Tissue factor (TF) is a cell membrane-bound glycoprotein (MW 46 kDa) and a member of the class 2 cytokine receptor family. It is composed of a hydrophilic extracellular domain, a membrane-spanning hydrophobic domain, and a cytoplasmic tail of 21 residues, including a non-disulfide-linked cysteine. The mature protein, which is post-translationally modified to include carbohydrate moieties, is biologically active. Upon exposure to blood, perivascular cell-bound TF binds to factor VII, a vitamin K-dependent serine protease unique among coagulation factor zymogens in that it exists in a partially active state. Cleavage of factor VII to VIIa by thrombin, factor IXa, Xa, or XIIa increases its activity 100-fold. The affinity of TF for factor VIIa is increased by anionic phospholipids. The TF-factor VIIa complex can directly or indirectly activate factor X and thence generate thrombin.
Under physiological conditions TF is expressed by cells not in contact with blood such as vascular smooth muscle, mesenchymal and epithelial cells including placental villous stromal cells. However, TF is not normally expressed by cells in contact with the circulation (i.e., endothelium and villous trophoblasts). Indeed, the pathological induction of TF expression in the endothelium contributes to the intravascular thrombosis of atherosclerosis and septic shock. Due to their perivascular location, enhanced TF expression by human endometrial DCs provides a mechanism to prevent hemorrhage during trophoblast invasion of the endometrial vasculature. Tissue factor expression is controlled at the transcriptional level in various cell types. Cytokines, growth factors, and serum transiently (1-4 hours) induce TF mRNA and protein in cultured cells from diverse tissues.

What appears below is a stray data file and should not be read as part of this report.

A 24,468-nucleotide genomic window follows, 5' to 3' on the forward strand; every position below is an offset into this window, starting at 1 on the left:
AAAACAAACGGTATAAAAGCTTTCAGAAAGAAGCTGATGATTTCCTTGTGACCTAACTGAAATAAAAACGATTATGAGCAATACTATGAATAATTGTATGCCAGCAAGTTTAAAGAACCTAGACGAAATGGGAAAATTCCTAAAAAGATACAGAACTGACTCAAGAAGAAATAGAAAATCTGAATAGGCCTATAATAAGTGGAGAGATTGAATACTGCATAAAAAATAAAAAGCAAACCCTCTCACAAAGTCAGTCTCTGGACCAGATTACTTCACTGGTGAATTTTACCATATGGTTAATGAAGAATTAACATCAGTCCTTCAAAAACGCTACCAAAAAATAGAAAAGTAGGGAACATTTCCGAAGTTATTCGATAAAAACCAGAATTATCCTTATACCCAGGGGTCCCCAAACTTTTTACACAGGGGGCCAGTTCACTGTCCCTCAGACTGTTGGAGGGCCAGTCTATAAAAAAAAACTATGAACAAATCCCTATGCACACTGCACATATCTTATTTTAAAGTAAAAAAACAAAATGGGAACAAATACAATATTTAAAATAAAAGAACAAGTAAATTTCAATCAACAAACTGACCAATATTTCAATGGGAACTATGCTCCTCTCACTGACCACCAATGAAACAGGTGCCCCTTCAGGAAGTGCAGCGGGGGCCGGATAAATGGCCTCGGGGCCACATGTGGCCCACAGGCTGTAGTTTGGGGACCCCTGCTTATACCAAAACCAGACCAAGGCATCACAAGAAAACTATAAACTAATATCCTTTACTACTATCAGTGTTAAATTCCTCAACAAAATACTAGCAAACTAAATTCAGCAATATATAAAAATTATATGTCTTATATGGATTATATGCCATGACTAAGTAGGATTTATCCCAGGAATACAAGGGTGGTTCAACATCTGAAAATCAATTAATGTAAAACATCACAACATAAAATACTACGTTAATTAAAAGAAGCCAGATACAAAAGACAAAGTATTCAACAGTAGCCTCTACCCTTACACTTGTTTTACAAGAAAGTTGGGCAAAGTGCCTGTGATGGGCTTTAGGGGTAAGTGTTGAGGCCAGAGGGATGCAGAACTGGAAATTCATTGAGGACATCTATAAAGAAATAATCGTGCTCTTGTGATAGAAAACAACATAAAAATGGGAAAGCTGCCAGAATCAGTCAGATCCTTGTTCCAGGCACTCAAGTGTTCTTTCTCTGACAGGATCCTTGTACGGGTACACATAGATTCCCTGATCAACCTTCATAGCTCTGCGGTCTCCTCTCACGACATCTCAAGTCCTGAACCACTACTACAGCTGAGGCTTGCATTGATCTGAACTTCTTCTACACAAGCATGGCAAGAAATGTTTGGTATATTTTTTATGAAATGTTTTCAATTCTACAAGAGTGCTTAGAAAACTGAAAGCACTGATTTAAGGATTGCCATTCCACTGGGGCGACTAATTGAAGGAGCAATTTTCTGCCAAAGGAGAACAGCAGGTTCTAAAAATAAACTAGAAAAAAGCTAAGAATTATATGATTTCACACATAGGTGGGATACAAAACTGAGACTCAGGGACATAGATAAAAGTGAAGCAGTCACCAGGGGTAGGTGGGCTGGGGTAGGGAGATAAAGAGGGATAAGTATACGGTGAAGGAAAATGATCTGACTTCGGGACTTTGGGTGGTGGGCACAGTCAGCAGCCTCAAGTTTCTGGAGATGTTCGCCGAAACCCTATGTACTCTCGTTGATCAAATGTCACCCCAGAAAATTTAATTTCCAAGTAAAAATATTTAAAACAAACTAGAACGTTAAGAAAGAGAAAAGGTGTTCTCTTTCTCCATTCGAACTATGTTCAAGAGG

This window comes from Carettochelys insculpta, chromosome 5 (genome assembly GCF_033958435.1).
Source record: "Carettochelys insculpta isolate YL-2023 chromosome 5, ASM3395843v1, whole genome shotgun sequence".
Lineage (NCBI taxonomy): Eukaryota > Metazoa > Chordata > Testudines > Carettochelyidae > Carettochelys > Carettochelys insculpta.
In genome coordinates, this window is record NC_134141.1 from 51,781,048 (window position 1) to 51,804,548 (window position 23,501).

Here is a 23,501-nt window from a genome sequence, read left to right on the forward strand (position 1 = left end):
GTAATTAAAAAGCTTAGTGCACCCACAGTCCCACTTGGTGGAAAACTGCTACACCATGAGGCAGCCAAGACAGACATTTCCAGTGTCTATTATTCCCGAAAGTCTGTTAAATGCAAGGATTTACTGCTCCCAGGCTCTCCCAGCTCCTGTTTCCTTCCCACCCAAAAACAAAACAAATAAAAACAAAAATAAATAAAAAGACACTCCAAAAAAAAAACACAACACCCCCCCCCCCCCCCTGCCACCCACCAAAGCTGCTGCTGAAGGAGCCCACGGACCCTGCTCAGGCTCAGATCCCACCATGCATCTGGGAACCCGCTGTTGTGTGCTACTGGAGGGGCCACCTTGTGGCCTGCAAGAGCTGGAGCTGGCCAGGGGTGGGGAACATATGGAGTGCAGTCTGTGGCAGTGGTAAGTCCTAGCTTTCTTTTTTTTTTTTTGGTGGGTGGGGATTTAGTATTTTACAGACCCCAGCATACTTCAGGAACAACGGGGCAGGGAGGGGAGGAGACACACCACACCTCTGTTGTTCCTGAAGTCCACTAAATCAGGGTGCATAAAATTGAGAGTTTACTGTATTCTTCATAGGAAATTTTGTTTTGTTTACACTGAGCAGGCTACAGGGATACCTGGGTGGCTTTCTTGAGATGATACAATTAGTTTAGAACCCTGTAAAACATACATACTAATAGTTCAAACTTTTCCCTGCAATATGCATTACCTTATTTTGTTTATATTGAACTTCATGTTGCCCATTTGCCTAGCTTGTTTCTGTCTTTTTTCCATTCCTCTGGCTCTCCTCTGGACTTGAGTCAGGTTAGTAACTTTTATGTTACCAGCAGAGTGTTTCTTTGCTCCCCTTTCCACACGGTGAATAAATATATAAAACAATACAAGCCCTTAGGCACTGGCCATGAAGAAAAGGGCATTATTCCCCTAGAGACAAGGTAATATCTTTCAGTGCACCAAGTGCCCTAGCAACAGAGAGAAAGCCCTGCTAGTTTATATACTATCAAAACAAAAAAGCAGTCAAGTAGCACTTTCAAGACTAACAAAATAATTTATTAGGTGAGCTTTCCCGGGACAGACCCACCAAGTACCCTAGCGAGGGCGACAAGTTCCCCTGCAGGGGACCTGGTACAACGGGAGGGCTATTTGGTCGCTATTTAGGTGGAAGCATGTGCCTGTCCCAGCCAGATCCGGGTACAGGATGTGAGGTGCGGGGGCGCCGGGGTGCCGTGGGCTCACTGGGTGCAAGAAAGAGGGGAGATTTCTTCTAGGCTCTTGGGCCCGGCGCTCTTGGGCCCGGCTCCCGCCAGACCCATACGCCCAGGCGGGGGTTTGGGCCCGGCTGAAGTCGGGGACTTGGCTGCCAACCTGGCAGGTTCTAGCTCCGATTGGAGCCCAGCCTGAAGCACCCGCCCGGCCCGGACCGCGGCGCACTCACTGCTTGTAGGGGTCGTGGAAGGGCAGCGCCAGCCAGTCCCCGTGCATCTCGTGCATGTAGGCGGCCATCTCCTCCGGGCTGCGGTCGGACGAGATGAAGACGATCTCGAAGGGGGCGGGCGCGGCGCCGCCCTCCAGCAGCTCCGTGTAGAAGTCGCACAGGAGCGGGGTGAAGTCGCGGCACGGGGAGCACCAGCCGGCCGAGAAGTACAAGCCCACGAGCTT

Tissue Factor/Factor VIIa Mediate Angiogenesis.
In addition to hemostasis, TF is now known to mediate invasion and angiogenesis. These functions apparently require interaction with factor VIIa. Embryonic lethal TF knock-out mice die in utero as a result of hemorrhage and the development of abnormally fragile vessels due to absence of normal vascular smooth muscle development. Whether these effects involve interactions of TF with factor VIIa is unclear. However, TF-factor VIIa interactions promote de novo synthesis and secretion of the potent angiogenic agent VEGF in lung fibroblasts. Current studies in our laboratory have shown that factor VIIa induces VEGF expression in cultured human endometrial stromal cells and that treatment of these cells with VIIa induces the stress activated kinases and their intermediates. We propose that abnormal angiogenesis associated with endometrial pathologies including breakthrough bleeding following progestin only contraception, myomas, polyps and malignancies are associated with aberrant expression of TF.